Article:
The payload of a Ford F150 can be anywhere between 1,680 pounds and 3,270 pounds found on some of the more expensive trim packages. This is a pretty wide range, and it speaks to the level that you need to be careful with your own setup.
You should not rely on anyone else’s numbers but you should check your own numbers with your manufacturer instructions to make sure that you are getting a safe setup.
Should I get the Optional Towing Package?
Generally speaking, yes, it is a great idea to get the Towing Package that is available for certain Ford F150 models.
Ford acknowledges that a lot of people are going to want to tow things like a toy hauler when using their F150, so they have built a Towing Package specifically to give your set up advantages that it needs to be a beast when towing something and you should take advantage of it if it fits your ideal truck.
This also comes with a towing hitch which is a great feature so that you don’t have to worry about anything. There is a Class IV Trailer Hitch available with the basic towing package and it’s something that you’ll have to pay a bit extra for if you are buying the lowest trim packages.
These packages are going to have towing capacities around 6,000 to 7,000 pounds and should give you plenty of power as long as your set up with your toy hauler stays under these numbers.
These trim packages answer the questions How much weight can a Ford F150 EcoBoost tow because they both come with the 2.7L or 3.5L EcoBoost engines.
Trailer Tow Package
The best version of the trailer comes with the Raptor model of the F-150.
This Raptor package is completely equipped to be a towing monster. You can tow upwards of 10,000 pounds with the Raptor and it has a wiring harness as well as the Class IV Trailer Hitch Receiver.
You can upgrade this package even further with a heavy duty option from Ford as well.
The Variation of F150 Power
You should be careful to make sure that whatever you are planning to haul matches whatever model setup you have. With a towing capacity that can range from 5,000 to 10,000 pounds; you need to be careful that your individual setup will work for you.
If your setup is closer to the 5,000 or 6,000 pounds you are not going to be able to pull a large RV. You’ll need to stick to a smaller model of toy haulers that work with your specific towing capacity, payload, and tongue weight.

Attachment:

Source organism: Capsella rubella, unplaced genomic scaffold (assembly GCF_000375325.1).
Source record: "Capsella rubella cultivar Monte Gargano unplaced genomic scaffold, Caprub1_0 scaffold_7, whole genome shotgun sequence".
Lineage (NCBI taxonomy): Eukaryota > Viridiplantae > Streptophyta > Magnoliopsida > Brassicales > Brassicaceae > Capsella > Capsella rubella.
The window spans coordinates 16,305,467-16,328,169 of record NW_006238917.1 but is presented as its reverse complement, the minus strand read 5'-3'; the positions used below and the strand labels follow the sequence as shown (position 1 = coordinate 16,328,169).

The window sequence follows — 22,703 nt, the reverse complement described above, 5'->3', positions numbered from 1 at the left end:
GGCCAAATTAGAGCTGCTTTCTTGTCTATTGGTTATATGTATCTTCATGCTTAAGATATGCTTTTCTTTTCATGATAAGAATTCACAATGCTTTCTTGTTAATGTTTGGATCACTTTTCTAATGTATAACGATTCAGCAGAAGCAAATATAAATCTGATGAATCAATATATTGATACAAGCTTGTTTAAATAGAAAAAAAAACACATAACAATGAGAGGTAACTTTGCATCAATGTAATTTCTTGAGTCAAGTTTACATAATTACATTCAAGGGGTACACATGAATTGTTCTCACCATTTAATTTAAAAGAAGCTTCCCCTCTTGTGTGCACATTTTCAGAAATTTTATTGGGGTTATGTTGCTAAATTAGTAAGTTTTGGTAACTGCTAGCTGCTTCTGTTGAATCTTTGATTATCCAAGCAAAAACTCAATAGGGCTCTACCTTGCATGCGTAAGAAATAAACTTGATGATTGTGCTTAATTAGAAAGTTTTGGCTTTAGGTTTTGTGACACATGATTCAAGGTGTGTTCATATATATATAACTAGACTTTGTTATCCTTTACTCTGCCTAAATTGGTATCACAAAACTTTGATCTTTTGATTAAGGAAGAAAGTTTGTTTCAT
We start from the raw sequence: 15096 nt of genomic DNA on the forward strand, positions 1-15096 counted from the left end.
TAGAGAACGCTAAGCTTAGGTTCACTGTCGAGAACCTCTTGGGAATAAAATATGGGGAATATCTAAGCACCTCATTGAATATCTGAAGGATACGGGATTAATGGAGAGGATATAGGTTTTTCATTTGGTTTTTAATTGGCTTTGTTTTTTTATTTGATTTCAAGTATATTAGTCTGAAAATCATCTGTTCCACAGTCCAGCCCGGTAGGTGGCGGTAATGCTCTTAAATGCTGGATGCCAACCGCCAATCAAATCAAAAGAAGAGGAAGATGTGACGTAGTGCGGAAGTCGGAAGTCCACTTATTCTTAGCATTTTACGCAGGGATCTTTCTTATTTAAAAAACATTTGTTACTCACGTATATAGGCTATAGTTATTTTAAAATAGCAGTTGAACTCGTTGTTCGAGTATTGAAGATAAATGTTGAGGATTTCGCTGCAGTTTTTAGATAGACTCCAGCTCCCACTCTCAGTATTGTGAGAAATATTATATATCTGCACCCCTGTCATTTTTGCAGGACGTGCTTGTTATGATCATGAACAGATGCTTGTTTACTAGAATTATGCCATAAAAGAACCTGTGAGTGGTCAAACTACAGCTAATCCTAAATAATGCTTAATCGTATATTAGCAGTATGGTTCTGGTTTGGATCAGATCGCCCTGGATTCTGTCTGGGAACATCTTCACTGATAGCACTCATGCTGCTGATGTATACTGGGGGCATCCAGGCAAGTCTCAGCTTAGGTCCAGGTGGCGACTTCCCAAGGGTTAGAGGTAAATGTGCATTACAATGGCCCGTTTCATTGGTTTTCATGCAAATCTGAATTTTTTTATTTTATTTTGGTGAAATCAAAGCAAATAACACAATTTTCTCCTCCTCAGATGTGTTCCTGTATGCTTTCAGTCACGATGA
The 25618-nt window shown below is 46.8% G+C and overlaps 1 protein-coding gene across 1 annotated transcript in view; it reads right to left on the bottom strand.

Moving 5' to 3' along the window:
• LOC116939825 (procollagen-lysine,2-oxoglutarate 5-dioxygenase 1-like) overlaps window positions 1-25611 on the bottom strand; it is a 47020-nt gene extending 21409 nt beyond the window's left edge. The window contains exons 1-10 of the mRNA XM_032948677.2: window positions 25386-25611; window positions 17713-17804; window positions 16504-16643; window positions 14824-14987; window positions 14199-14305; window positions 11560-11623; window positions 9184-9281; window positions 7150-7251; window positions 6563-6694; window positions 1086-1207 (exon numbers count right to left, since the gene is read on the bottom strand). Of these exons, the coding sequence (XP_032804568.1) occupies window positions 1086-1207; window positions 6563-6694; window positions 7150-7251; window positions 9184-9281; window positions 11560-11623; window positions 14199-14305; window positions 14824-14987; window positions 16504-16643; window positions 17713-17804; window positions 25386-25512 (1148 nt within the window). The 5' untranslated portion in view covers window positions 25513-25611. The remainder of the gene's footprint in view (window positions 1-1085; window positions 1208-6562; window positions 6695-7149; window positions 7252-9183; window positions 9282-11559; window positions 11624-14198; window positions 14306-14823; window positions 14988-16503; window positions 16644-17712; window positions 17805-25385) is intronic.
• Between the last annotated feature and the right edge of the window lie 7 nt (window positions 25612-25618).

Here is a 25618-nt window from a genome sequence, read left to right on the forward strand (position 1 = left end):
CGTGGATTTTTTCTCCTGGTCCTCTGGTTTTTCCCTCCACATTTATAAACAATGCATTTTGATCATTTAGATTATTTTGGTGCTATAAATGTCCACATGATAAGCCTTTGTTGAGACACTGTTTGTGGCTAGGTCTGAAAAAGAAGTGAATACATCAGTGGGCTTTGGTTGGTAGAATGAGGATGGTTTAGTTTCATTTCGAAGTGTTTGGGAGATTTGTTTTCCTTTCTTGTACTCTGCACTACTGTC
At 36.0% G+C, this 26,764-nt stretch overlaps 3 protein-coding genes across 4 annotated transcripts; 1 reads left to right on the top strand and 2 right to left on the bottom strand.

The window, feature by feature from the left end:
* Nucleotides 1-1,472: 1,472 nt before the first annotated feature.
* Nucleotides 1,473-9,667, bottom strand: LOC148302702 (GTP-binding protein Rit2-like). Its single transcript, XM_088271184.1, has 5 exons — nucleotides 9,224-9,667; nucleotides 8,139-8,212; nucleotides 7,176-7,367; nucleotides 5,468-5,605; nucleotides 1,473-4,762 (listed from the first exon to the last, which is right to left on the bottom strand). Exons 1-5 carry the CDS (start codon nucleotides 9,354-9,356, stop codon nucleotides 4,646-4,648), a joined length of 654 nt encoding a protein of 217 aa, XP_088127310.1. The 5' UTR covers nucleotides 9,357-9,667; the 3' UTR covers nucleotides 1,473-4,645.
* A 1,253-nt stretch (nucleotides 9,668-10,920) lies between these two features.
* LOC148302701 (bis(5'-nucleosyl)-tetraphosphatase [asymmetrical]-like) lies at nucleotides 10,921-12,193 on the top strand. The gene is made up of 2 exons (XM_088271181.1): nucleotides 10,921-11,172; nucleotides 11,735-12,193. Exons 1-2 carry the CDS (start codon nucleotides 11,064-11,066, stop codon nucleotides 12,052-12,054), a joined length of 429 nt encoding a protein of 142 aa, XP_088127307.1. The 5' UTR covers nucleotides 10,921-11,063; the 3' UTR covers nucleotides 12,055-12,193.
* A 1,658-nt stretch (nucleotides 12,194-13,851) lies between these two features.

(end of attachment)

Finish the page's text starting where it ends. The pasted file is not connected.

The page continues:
If you have a powered up set up with the biggest EcoBoost engine, then you are going to have a set up that ends up closer to the 10,000 or 11,000 towing capacity number as far as weight goes.
If you are in that Ford F150, then you are going to be able to take a fairly big camper trailer and you will have a lot more power than those in a smaller setup.
Remember, take care to make the numbers work for you to keep yourself and those around you safe.
When trying to haul a toy hauler, the F150 can do the job depending on its trim package and towing setup. You want to make sure that your payload, tongue weight, and towing capacity numbers all make sense.
You need to be certain that your tongue weight doesn’t exceed 10% of your trailer weight, and if it does it should certainly not be over 15%.
All of these factors will make sure that you are safe on the road when trying to haul your toy hauler in a Ford F150 so that you can go on adventures anywhere you want to go.
Ford F150 Towing Accessories
- 【FITMENT】 - for 2007-2014 Ford F150 Truck
- 【DUAL GLASS】 - The main mirror has the POWER adjustment and the spotter mirror is manual adjustment. You can adjust that simply by pressing in on the corners until you get the angle that you need to achieve.
- 【HEATED】 - The large mirror has a heat function. It's going to melt away ice, and its also going to prevent it from fogging up.
- 【TURN SIGNAL】 - Here under the face of the mirror, we have a amber turn signal that is a high intensity amber lamp so you're going to be able to see it from quite a ways away.
- 【TELESCOPING FEATURE】- The telescoping function makes it easy to see around the side of your trailer, so that can safely change lanes, pass or park. Basically all you have to do is just pull the mirror just like this away from your vehicle.
- Fitment - For 2004 2005 2006 2007 2008 2009 2010 2011 2012 2013 2014 Ford F150 Truck
- Features - Chrome Cap Power Heated Puddle Lights Turn Signals- Manual operation Folding Telescoping - Manual operation
- Note - EXCLUDES Memory EXCLUDES Power Folding Does NOT include ambient temperature sensor built in
- Replaces dealer part numbers: 7L3Z-17682-AE 7L3Z17682AE 7L3Z-17683-AE, 7L3Z17683AE
- Package including: Pair Set Left and Right (Driver Passenger Side) Mirrors